French railworkers strike for pay raises as inflation surges across Europe

French National Railways (SNCF) workers struck on July 6-7 to demand wage increases indexed to inflation, as broad sections of workers in Europe go out on strike against rising living costs.

Only three TGVs (intercity high-speed rail service) out of four were running on some lines, and two express regional trains out of five. The SNCF reported three TGV running out of five on lines east of Paris, three trains out of four to the north and west, and four out of five in the southeast. Two of three of the discounted Ouigo trains ran. International traffic concerning Eurostar, Thalys and Lyria remained “normal,” according to the SNCF.

Intercity traffic was much more disrupted, with one train out of three on average running. On several lines, there were no trains: Nantes-Bordeaux, Nantes-Lyon or Toulouse-Hendaye. Except for the Paris-Nice line, night trains did not run. The local traffic was also hit, notably with only one train out of two on average in the Paris metropolitan area on the lines J, L, N, R, U of the Transilien network, as well as the lines B, C, D, E of the RER network.

On Wednesday afternoon, SNCF management pledged: “Wage levels will be raised by 1.4 percent, and all salaries will also be increased by € 500 over the year. Production-related allowances (night shifts, Sundays, holidays, standby duty) will be raised by an average of 4 percent. In addition, the starting salaries of operational staff have also been raised by 4 percent.”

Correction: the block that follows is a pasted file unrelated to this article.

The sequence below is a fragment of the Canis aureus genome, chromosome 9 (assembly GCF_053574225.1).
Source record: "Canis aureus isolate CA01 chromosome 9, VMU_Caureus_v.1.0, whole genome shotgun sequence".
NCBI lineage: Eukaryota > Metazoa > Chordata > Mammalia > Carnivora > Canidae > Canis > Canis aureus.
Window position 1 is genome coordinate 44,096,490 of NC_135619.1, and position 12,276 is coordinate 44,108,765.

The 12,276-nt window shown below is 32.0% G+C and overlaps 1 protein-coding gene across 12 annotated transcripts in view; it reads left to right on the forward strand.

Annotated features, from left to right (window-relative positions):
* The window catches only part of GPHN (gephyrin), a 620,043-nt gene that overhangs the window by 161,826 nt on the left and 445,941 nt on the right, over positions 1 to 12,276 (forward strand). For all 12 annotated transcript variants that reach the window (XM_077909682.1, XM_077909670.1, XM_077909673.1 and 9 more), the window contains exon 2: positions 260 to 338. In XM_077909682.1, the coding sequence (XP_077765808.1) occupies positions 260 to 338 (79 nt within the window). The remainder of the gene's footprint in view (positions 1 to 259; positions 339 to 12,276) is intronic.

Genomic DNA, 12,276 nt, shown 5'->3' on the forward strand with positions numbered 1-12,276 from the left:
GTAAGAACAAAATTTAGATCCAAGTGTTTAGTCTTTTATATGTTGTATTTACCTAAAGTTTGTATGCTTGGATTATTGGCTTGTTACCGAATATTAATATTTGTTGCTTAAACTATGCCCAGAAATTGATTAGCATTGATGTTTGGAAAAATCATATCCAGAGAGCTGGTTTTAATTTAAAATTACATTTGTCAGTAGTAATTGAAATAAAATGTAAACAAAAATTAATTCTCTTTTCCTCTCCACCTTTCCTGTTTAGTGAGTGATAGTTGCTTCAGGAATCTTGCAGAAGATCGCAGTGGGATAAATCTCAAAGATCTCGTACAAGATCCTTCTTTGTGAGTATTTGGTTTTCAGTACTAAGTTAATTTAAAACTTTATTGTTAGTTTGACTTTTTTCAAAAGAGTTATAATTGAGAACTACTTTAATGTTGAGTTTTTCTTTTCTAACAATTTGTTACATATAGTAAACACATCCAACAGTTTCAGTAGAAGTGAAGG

All of these measures are retroactive to April 1 but will be visible on pay slips by October, SNCF HR Chief François Nogué said at a press conference. The SNCF said it would open negotiations on wages in December. It is proposing an increase of 3.7 percent for lower salaries and 2.2 percent for executives, i.e., a median of 3.1 percent: 70,000 SNCF employees will receive an increase of more than 3.1 percent and 70,000 less.

The increases proposed by the SNCF are in fact an attempt to impoverish workers. The eurozone’s annual inflation rate was estimated at 8.1 percent in May 2022, up from 7.4 percent in April, according to Eurostat. Of the major components of eurozone inflation, energy is expected to have the highest annual rate of inflation in May (39.0 percent, compared with 37.5 percent in April), followed by food (7.5 percent, compared with 6.3 percent in April), and industrial goods excluding energy (4.2 percent, compared with 3.8 percent in April).

According to Eurostat, inflation in France is below the eurozone average, but at 5.8 percent, it is still rising. Negotiations between SNCF management and the union bureaucracies for an increase in the median wage to 3.1 percent thus will mean a fall in real wages for workers.

The SNCF’s proposal is so insulting that even the union bureaucracies had to react. In a press release, the Pabloite Solidarity Union Democracy (SUD-Rail) federation said that “it’s not enough” and promised that SUD will not “resign itself to approving yet another reduction in the purchasing power of SNCF employees.”

The Stalinist General Confederation of Labor (CGT), the largest union at the SNCF, said, “[T]hese measures are still very inadequate, but it is the mobilization of railway workers that allowed this salary thaw and to wrest these first advances.” In a press release, it proposed “to continue the united movement to demand that management pay more than just inflation compensation.”

The National Union of Independent Labor Unions (UNSA), the second largest union at SNCF, hailed what its Secretary General Didier Mathis called “encouraging measures” on wages.